At least 62 people have been killed with more than 170 injured.
Meanwhile, Kenya's foreign minister said "two or three" Americans and a British woman were among the attackers.
In an interview with the US TV programme PBS Newshour, Amina Mohamed said the Americans were 18 or 19 years old, of Somali or Arab origin, and lived "in Minnesota and one other place".
She said the Briton was a woman who has "done this many times before".
Ms Mohamed appeared to contradict earlier comments from Kenya's interior minister, who suggested that all the attackers were men - though some may have been dressed as women.
The BBC's Mike Wooldridge in Nairobi says Ms Mohamed's remarks have fuelled media speculation about the possible involvement of Samantha Lewthwaite, the widow of one of the men who carried out attacks on London's transport system on 7 July 2005.
British officials said they would not be drawn on the identity of the attackers while investigations continue.
The Kenyan Red Cross has told the BBC that 63 people remain unaccounted for.
Early on Tuesday a Kenyan officer at the scene said he believed there could be two or three attackers left inside the building.
Kenyan officials said earlier that three "terrorists" had been killed, and that 10 people had been arrested.
The Somali Islamist al-Shabab movement has said it carried out the attack in retaliation for Kenyan military operations in Somalia.
Kenyan Interior Minister Joseph Ole Lenku told the BBC late on Monday that the operation would continue overnight, but stressed it was in its final stages.
"The terrorists could be running and hiding in some stores, but all floors now are under our control," he said. "There is no room for escape."
He said it was "unlikely" that any hostages were still in the building.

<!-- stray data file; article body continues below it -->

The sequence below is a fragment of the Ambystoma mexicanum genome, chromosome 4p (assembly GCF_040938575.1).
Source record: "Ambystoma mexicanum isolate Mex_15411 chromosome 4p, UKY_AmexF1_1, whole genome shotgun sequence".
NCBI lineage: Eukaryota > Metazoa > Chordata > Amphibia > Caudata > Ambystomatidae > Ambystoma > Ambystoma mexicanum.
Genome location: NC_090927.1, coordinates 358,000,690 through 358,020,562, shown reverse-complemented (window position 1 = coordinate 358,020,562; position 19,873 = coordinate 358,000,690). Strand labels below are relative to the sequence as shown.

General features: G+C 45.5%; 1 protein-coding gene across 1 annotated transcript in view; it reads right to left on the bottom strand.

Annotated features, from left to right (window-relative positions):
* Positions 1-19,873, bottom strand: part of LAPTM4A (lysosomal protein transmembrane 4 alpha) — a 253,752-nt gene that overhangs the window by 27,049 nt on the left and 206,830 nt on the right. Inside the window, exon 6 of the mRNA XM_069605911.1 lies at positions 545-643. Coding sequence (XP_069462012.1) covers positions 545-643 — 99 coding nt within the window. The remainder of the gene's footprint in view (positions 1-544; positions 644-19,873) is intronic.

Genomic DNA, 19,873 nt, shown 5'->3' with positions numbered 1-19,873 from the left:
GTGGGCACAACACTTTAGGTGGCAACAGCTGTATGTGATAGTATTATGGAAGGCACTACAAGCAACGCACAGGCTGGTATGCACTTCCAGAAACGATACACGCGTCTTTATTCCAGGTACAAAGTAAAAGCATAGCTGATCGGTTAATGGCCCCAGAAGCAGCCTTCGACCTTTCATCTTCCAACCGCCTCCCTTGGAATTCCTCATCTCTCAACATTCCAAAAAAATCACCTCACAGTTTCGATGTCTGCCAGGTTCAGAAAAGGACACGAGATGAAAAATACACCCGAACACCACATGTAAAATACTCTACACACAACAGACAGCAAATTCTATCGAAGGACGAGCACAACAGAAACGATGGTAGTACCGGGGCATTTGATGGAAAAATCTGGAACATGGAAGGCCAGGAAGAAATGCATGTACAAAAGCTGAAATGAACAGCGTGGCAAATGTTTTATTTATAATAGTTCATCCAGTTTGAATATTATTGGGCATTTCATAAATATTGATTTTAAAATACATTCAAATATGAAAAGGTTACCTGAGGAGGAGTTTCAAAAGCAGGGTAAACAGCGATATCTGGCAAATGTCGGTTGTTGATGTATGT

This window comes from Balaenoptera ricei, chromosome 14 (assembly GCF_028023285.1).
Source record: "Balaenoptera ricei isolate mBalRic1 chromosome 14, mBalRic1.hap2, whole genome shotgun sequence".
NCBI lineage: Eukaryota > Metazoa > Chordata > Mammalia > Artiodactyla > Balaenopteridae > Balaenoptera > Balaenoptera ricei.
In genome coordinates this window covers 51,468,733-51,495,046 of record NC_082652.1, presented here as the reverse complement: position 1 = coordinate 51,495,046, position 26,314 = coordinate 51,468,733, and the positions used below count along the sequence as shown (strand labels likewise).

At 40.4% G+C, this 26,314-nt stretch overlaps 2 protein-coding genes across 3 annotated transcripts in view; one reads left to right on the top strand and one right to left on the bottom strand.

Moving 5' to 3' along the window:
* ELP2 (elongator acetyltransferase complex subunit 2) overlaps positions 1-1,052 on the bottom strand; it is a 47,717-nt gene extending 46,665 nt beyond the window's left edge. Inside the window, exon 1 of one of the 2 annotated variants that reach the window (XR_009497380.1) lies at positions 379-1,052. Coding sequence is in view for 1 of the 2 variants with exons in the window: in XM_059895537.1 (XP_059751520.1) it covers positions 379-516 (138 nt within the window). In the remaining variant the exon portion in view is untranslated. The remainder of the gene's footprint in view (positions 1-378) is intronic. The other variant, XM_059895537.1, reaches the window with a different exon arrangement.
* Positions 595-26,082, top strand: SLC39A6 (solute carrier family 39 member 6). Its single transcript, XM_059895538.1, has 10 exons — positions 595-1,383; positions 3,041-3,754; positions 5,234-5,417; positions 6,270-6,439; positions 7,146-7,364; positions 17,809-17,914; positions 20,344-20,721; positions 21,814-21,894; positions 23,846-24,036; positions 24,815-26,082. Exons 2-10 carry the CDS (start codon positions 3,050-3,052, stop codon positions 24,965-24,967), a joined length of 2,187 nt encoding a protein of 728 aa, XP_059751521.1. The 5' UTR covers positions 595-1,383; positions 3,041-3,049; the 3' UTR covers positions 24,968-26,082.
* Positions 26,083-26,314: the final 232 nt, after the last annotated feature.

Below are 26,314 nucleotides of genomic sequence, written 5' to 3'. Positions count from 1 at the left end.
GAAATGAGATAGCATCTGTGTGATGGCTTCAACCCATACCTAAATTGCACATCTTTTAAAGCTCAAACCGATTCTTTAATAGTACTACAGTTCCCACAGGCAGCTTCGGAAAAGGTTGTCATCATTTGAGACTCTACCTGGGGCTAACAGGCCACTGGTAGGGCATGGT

As night fell on Monday, flames and thick smoke continued to rise from the building an hour after four large explosions shook the neighbourhood.
Between 12 and 15 militants stormed the Westgate centre on Saturday, throwing grenades and firing on shoppers and staff.
At least 18 foreigners are among the dead, including six Britons, as well as citizens from France, Canada, the Netherlands, Australia, Peru, India, Ghana, South Africa and China.
Nearly 200 people were wounded, including five Americans.
President Barack Obama called the attack a "terrible outrage" and said the US was providing all the co-operation it could to Kenya.
Thousands of Kenyans have been responding to appeals for blood donations.
Al-Shabab, which is linked to al-Qaeda, has repeatedly threatened attacks on Kenyan soil if Nairobi did not pull its troops out of Somalia.
There are about 4,000 Kenyan troops in the south of Somalia as part of an African Union force supporting Somali government forces.
Al-Shabab is fighting to create an Islamic state in Somalia.
Despite being pushed out of key cities in the past two years, it remains in control of smaller towns and large swathes of the countryside.